“Important, but not quite loved.” -Thoughts on Lion’s Honey by David Grossman (translated from Hebrew by Scott Schoffman)
I am no stranger to the story of Samson; I studied in a private, religious school for 13 years, during which I was – for lack of a better, or nicer, word – force-fed the Bible and its stories*. Samson’s feats of strength (the only one I was ever able to remember was the one at the end, really – collapsing the two pillars and killing three thousand Philistines in one blow) and his treacherous, short-lived romance with Delilah (“you are my sweetest downfall,” so sings Regina Spektor) made a mark on me early on, if only because
- every child remembers stories of superhuman feats,
- Samson and Delilah was my first fatalist love story – I was yet to be introduced to Romeo and Juliet, and
- I was, at a very young age, wondering why Samson had to die together with the Philistines – sure, he had his eyes gouged out and was weak from his recent haircut, but if God really loved Samson, shouldn’t He have saved him? Enveloped Samson in a force field while the arena tumbled down around him, perhaps?
I didn’t find the answer to that question in Lion’s Honey, David Grossman’s interpretation (or maybe it’s called an analysis?) of the story of Samson (the Book of Judges, chapter 13-16, in case you want to brush up on biblical history). However, Grossman did shed quite the new light on Samson that made me go “why didn’t I think of that?” and “oh my … goodness, he’s right!”: that Samson was – and these are my words, not Grossman’s – a misunderstood freak who never realized that he was exploited (nationalised was Grossman’s term) by God, and that his womanizing (which really is too big a word in his case; does being with three women – not even simultaneously, no – count as womanizing? Then again it was the biblical times) was in truth a need for intimate connection which he’d lacked his entire life, beginning with his miraculous conception (they say his mother was barren, but hey, the patriarch should be under suspicion for infertility, too), ending with his first love Delilah’s treachery (the three times she tried to harm him should have been enough of a warning – but, alas, the poor guy was in love) and ultimately leading to his demise under the two pillars with the Philistines (which in any case looked like a suicide but since it’s in the Bible, it counts as a sacrifice).
Grossman wasn’t as blunt, though.
The exploration of Samson’s life is so detailed, so intricate, that Grossman even had footnotes; his discussion alone of how an angel informed Samson’s mother of her impending divine pregnancy ate up the first 30 pages of the book. That Samson was a misunderstood person “who has been planted in the world and operated as a lethal weapon of divine will,” at the same time clueless as to his purpose in life – “He goes through life like a walking enigma, marvelling over his secret, his riddle.” – and his greatest struggle being pre-destined for such greatness as God’s instrument (or puppet, depending on how one views it), a destiny which has made him different, an outcast, when all he ever wanted was to fit in. His story is littered with allusions to his great disconnect – with his parents, his people, even to himself; Samson was larger than life, yet despite his great strength, he was emotionally inadequate for the job. “How astonishing and poignant, this gulf between enormous physical strength and an immature, childlike soul.”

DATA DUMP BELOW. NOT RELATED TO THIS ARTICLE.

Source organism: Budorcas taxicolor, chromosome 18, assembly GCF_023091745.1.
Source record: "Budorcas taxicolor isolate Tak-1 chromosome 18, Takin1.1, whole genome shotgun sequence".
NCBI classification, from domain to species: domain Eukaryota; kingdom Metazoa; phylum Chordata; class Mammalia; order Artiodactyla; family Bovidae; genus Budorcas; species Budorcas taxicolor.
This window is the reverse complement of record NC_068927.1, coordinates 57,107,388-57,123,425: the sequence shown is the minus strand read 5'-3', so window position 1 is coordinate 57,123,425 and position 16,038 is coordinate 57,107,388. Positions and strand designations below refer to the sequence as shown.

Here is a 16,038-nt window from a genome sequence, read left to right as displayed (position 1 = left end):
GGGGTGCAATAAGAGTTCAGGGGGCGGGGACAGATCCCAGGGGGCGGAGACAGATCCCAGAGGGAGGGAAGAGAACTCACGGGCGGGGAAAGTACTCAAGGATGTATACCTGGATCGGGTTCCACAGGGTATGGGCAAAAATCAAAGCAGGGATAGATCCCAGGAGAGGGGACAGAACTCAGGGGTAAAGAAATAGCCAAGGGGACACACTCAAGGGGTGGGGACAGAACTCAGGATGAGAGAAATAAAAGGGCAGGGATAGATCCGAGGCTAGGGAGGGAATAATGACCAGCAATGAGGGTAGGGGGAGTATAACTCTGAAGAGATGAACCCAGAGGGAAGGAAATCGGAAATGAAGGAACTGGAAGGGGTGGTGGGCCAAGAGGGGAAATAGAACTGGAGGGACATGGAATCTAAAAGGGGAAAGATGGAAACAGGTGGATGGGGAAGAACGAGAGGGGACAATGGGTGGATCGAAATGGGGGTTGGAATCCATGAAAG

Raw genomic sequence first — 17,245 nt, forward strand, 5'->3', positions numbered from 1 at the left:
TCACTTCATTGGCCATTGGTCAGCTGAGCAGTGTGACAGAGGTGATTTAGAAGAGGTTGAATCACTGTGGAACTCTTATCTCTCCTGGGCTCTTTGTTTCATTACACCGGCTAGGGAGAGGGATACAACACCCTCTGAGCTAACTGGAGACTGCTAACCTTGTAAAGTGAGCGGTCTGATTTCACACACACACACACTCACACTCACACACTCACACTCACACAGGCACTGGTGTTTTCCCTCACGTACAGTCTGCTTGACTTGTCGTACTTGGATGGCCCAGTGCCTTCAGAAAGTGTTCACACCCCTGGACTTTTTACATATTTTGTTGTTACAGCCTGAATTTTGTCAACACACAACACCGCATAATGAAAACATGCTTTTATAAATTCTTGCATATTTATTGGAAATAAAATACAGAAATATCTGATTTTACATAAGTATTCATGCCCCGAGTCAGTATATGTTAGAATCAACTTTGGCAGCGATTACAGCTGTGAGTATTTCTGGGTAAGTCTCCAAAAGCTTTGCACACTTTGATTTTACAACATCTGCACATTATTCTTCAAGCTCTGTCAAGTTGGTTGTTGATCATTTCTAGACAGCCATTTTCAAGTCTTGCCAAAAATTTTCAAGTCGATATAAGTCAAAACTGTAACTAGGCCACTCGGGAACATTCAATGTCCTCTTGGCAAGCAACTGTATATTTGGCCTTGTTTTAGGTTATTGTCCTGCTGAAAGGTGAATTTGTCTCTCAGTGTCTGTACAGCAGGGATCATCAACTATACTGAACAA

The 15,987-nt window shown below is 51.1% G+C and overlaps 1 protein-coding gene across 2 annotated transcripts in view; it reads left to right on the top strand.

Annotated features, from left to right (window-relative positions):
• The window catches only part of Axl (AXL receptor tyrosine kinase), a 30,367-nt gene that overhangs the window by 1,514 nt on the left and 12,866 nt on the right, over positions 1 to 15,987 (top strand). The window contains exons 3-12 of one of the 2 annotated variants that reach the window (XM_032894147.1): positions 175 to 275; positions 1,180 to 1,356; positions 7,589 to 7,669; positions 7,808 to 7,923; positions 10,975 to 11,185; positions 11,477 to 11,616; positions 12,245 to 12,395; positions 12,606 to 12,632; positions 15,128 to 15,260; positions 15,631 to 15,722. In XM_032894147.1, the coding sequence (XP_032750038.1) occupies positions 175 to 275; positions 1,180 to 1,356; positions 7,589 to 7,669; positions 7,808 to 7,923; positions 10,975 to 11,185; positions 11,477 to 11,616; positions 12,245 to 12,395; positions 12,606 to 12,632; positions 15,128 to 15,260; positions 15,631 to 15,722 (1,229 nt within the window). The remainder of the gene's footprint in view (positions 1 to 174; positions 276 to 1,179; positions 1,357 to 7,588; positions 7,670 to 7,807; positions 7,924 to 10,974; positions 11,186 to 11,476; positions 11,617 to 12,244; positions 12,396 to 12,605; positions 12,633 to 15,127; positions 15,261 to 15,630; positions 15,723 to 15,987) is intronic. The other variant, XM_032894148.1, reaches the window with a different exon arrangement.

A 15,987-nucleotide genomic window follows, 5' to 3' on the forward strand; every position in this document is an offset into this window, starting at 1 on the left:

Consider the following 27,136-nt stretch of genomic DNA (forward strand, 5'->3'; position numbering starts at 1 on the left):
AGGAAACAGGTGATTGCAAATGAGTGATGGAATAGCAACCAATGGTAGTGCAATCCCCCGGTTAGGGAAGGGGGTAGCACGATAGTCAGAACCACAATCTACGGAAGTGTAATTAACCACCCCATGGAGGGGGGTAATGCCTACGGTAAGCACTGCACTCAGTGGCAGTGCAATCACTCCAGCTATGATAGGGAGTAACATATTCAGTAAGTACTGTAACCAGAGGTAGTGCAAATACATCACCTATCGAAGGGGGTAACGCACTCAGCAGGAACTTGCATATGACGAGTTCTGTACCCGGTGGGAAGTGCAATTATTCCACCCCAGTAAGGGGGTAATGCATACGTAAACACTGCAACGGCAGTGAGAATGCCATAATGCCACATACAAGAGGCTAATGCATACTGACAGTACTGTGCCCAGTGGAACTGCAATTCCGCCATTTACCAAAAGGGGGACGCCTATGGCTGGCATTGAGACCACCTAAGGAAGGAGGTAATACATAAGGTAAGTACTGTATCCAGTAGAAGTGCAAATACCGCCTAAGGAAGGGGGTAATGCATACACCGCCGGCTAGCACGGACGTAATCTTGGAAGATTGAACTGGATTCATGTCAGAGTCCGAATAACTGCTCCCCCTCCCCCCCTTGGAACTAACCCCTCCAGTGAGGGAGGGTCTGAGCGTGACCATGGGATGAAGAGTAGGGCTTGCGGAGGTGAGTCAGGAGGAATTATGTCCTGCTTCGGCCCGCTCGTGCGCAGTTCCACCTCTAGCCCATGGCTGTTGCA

Grossman’s interpretation of the story of Samson is so far, far removed from what I’ve grown up with; Scott Schoffman’s translation is delicious in its simplicity – what could have turned out to be a boring, seemingly academic book became vivid in giving a new (albeit quite the eccentric) definition of one of the Bible’s greatest heroes. I was honestly expecting a work of fiction when I picked up the book, but I’m glad I was wrong.
Samson’s story, though full of great feats of strength, ended sadly with his death; Lion’s Honey, however, has made me even more melancholic, sadder for a man whose greatest wish was “that one person love him simply, wholly, naturally, not because of his miraculous quality, but in spite of it.”
I hope he didn’t die in vain.
PS. A thought, in retrospect: everyone’s trying to be different, “but maybe it is not a weakness, an illness, to be like everyone else.”
* I have nothing against the Bible, though. In fact, my copy is quite the confidante (I hide small notes and the occasional rainy-day bill between its pages) and great giver of advice (the occasional Bible-dipping, as introduced by Augusten Burroughs’ Running with Scissors). I’m not trying to be blasphemous, I swear.